UPDATE 12-15-10: I forgot to add that the letter stated that the Freedom of Information Act doesn’t require the responding agency to create new datasets or records where one doesn’t already exist. This means that if what you ask for doesn’t exist in their databases or file cabinets, the agency is not about to filter or search through existing data to create a custom set for you.

I continue to prepare to create a bicycle crash reporting tool (or web application). Here are the previous posts. Readers have sent me many great suggestions and concerns about how to create it, what data to use, and how to present such data. I don’t expect to begin any demonstrable work on this until mid-January when I return from my 21-day European vacation.

Today I received a response letter from the Chicago Police Department regarding my recent FOIA request for bicycle crash data.

This was disappointing: “After a thorough search, it was determined that the Department has no existing record responsive to your request.” I thought, “that doesn’t seem right. They don’t make reports on bicycle crashes?”

Police respond to a bicycle crash in Newberg, Oregon. Photo by Matt Haughey.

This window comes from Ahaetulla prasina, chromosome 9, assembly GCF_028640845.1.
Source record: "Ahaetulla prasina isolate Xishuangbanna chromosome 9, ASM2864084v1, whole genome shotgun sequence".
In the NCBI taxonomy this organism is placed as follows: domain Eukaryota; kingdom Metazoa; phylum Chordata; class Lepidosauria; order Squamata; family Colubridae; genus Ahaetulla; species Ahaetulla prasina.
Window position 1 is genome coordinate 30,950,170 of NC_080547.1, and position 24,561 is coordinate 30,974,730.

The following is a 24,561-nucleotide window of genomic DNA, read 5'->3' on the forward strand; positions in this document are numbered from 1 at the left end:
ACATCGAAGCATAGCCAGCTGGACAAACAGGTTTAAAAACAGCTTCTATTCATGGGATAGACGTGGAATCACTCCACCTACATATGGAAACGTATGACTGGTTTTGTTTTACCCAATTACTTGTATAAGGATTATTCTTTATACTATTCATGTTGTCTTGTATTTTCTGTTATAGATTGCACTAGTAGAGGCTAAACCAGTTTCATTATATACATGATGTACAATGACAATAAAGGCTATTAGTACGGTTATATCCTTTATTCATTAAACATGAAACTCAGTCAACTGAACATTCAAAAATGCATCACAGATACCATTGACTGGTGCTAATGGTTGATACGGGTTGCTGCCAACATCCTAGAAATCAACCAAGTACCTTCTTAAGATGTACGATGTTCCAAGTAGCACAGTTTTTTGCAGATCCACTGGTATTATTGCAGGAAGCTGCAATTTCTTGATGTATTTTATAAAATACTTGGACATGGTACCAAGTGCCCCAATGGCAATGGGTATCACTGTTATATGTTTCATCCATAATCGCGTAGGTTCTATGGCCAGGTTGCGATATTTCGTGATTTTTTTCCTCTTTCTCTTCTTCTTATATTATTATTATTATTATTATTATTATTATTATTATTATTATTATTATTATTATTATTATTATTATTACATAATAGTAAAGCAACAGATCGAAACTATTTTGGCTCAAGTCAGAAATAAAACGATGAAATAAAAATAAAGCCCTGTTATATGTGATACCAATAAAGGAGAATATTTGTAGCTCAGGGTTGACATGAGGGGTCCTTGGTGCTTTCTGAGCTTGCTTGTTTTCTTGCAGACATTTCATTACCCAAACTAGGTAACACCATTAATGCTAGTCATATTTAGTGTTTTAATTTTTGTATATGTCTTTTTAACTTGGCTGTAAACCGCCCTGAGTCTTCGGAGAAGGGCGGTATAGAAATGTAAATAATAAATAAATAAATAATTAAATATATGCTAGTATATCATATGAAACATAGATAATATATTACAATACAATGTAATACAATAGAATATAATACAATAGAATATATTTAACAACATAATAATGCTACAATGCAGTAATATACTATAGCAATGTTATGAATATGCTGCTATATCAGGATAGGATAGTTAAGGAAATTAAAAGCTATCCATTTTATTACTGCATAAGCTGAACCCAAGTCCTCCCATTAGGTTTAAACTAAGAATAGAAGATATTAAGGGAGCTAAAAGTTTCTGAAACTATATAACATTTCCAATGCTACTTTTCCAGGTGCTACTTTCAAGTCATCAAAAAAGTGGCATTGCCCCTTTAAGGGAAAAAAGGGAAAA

The letter later states, “The Department  does not currently possess a record which aggregates bicycle crash data.” Ah, this means something now. It seems that while the Chicago Police Department does make reports on bicycle crashes, it doesn’t keep a running tally or stored database query which it can use to produce the data I want – what I want would require a little more work, I guess.

The final paragraph does recommend that I contact the Illinois Department of Transportation Division of Traffic Safety’s Crash Reporting Section, where the police forward their reports. It turns out that I already received crash data on IDOT and I’m “playing around with it” using Google’s Fusion Tables.

Best ways to present bicycle crash data